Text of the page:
David always welcomes any contacts that choir members can provide. All you have to do is let him know that someone has registered interest. You hunt and he will try to gather! We do sometimes offer new “prospects” an initial free space as a “taster” if they feel undecided, provided that we are not already full up. Our space is governed by filling those 16 or 20 pages – the economics of printing only allow for what are called “even workings “- so definitely no page 17 or 21.
We generally aim to cover the costs of producing the entire programme by the sales of about 100 copies: if we sell more, it is profit. Advertising revenues therefore also go straight to the bottom line and, in a good year, perhaps add another £1,000 to the choir’s income. And like any business, although the programmes are sold on the day for cash, the ad revenue has to be invoiced and the debt collected.
So next time you receive your programme …
Behind the scenes at Cranbrook Choral – part two
Liz McLaren explains the joys of being the membership secretary
As a previous membership secretary for Cranbrook Choral I had no qualms about returning to the post when the role became vacant as I had just retired from full time working, so perfect timing.
Some have asked why go back and my response is that I enjoyed it the first time around but work constraints meant that I couldn’t continue. I’m very much a ‘people person’ and for me it’s the perfect opportunity to put names to faces, to meet and greet new singers as well as chatting to the old ones and last but not least, to keep busy with admin. Give me a form or a spreadsheet and I’m in seventh heaven!
As the Membership Secretary, there are peaks and troughs of activity. From November to July, I amble along answering odd enquiries, welcoming new members (most join in September), updating attendance sheets and noting who is singing in concerts and attending the CDCS Committee meetings. But from August to October, it all changes!
I start in early August by creating a welcome email/letter and updating membership forms and attendance sheets ready for the forthcoming season. The email/letter is sent out to the previous season’s membership outlining the exciting season ahead … and your emails, calls and enquiries come rolling in along with your subs. I love the buzz of excitement from members looking forward to returning to singing after the summer break.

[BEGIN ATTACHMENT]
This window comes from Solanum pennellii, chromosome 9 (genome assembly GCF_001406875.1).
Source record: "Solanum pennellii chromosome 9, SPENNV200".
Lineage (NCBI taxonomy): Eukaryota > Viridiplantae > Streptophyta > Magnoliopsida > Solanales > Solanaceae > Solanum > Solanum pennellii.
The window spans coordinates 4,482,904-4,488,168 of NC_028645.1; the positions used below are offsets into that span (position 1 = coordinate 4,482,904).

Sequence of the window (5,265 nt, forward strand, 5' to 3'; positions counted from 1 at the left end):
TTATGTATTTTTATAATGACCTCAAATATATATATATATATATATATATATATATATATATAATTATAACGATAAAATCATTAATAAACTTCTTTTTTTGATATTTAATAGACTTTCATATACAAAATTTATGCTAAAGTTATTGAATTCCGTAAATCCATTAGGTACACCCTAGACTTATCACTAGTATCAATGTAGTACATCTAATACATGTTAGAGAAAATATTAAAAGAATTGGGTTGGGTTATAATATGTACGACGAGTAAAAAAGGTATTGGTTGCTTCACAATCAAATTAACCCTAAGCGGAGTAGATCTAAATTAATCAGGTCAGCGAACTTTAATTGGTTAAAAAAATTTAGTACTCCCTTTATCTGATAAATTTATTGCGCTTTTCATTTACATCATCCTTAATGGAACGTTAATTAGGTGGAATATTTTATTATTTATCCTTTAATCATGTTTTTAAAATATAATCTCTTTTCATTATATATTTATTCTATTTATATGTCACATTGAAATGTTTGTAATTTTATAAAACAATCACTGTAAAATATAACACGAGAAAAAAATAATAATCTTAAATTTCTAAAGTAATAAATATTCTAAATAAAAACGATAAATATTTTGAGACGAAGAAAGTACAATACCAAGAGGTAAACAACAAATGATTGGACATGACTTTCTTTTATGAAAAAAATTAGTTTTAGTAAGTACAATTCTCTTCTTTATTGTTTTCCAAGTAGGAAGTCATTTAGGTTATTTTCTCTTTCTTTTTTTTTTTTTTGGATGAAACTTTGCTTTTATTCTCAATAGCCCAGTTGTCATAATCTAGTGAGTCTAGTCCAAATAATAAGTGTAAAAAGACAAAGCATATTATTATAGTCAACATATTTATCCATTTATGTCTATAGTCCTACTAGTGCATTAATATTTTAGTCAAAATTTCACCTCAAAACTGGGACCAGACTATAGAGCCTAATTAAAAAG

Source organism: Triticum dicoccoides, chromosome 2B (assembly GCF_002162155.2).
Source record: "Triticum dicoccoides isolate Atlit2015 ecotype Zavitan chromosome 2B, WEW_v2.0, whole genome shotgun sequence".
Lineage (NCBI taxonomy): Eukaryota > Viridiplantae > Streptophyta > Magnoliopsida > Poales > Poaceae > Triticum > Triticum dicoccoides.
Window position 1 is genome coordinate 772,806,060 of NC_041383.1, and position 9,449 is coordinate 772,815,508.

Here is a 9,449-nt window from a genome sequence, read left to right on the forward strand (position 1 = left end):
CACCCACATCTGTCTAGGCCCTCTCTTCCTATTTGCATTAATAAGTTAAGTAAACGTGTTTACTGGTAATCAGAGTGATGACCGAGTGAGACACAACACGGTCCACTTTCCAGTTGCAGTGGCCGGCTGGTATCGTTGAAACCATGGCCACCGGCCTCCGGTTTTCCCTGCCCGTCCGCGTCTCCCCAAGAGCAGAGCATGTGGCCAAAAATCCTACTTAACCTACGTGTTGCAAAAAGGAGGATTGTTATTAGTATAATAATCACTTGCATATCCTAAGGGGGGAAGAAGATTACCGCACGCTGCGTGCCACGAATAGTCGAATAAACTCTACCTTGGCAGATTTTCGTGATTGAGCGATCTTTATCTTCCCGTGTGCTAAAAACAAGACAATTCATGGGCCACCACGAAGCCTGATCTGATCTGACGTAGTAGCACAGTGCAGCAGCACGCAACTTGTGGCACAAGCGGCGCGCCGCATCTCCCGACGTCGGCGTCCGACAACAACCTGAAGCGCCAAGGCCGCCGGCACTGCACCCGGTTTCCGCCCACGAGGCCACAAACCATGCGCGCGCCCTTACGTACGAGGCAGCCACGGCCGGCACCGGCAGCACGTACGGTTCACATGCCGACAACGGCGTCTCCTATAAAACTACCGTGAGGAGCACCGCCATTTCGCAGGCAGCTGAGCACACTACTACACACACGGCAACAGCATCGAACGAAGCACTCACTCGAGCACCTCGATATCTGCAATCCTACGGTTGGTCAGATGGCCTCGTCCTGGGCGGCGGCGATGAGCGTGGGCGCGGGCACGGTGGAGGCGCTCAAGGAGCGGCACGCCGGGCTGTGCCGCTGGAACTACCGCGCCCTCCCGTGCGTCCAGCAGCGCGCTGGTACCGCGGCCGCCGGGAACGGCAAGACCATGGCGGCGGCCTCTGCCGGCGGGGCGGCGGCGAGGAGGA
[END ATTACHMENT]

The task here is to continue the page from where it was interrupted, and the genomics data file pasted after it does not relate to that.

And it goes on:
At the first few rehearsals in September we give out the membership forms and I’m grateful for the smiles and orderly queue as it can be quite frenetic at this time of year. One common enquiry is “Why do we have to complete the application every season as you already have my details?”
There are two reasons for this:
Gift Aid makes a massive difference to our income each year, so many thanks to all of you who sign the form to permit us to claim Gift Aid on your behalf.
I always have to chase for missing fees or membership forms but fortunately it’s very minimal.
Like all groups, we liaise behind the scenes with each other but my main partner in crime is Ian Fletcher, our Treasurer, who keeps me updated with incoming bank transfers and, in return, I keep him updated with membership numbers and any outstanding payments. Our four section heads – sopranos, altos, tenors and basses – are always advised of any changes to the contact details for their sections so that they can continue to update choir members with relevant information about rehearsals, concert arrangements and social events.
Outside of choir, I live in Cranbrook with my husband Mac and we have a large blended family between us with four adult children, four grandchildren and four great-grandchildren who keep us young, busy and poor! We love to socialise and travel whenever we can. I love to sing (and dance, but that’s quite hilarious on crutches), craft, sew and bake. I have a passion for promoting wellbeing and, of course, there’s nothing like a good choral workout, laughing with friends and belonging to such a creative and fun group for benefitting our wellbeing…. as we all know.
I run my own market stall and online business selling haberdashery and the items that I craft and sew.I also volunteer in my spare time and have spent the best part of this year setting up and establishing the Wealden Men’s Shed which is now flourishing. I’m still the Secretary for the group and have been given the title of “Honorary Man”. It does make me chuckle and is good for my wellbeing too.